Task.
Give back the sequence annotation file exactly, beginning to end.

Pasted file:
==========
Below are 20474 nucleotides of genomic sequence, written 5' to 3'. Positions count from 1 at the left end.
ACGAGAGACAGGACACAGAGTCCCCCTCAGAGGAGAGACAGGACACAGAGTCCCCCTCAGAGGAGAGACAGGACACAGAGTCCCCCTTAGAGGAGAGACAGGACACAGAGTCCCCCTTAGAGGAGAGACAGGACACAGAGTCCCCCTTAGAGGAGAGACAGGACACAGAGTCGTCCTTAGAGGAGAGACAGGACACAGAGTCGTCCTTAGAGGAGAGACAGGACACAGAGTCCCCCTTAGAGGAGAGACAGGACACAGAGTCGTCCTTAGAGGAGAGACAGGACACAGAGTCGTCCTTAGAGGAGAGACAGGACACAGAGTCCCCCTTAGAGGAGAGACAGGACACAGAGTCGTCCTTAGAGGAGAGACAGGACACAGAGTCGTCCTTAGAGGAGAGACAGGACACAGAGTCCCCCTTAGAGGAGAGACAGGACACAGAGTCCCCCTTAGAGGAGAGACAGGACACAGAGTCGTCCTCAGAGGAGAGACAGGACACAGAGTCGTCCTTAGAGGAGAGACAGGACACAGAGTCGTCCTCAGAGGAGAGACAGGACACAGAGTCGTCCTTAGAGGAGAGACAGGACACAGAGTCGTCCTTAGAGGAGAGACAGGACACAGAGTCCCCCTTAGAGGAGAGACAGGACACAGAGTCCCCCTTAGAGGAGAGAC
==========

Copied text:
Below are 20474 nucleotides of genomic sequence, written 5' to 3'. Positions count from 1 at the left end.
ACGAGAGACAGGACACAGAGTCCCCCTCAGAGGAGAGACAGGACACAGAGTCCCCCTCAGAGGAGAGACAGGACACAGAGTCCCCCTTAGAGGAGAGACAGGACACAGAGTCCCCCTTAGAGGAGAGACAGGACACAGAGTCCCCCTTAGAGGAGAGACAGGACACAGAGTCGTCCTTAGAGGAGAGACAGGACACAGAGTCGTCCTTAGAGGAGAGACAGGACACAGAGTCCCCCTTAGAGGAGAGACAGGACACAGAGTCGTCCTTAGAGGAGAGACAGGACACAGAGTCGTCCTTAGAGGAGAGACAGGACACAGAGTCCCCCTTAGAGGAGAGACAGGACACAGAGTCGTCCTTAGAGGAGAGACAGGACACAGAGTCGTCCTTAGAGGAGAGACAGGACACAGAGTCCCCCTTAGAGGAGAGACAGGACACAGAGTCCCCCTTAGAGGAGAGACAGGACACAGAGTCGTCCTCAGAGGAGAGACAGGACACAGAGTCGTCCTTAGAGGAGAGACAGGACACAGAGTCGTCCTCAGAGGAGAGACAGGACACAGAGTCGTCCTTAGAGGAGAGACAGGACACAGAGTCGTCCTTAGAGGAGAGACAGGACACAGAGTCCCCCTTAGAGGAGAGACAGGACACAGAGTCCCCCTTAGAGGAGAGAC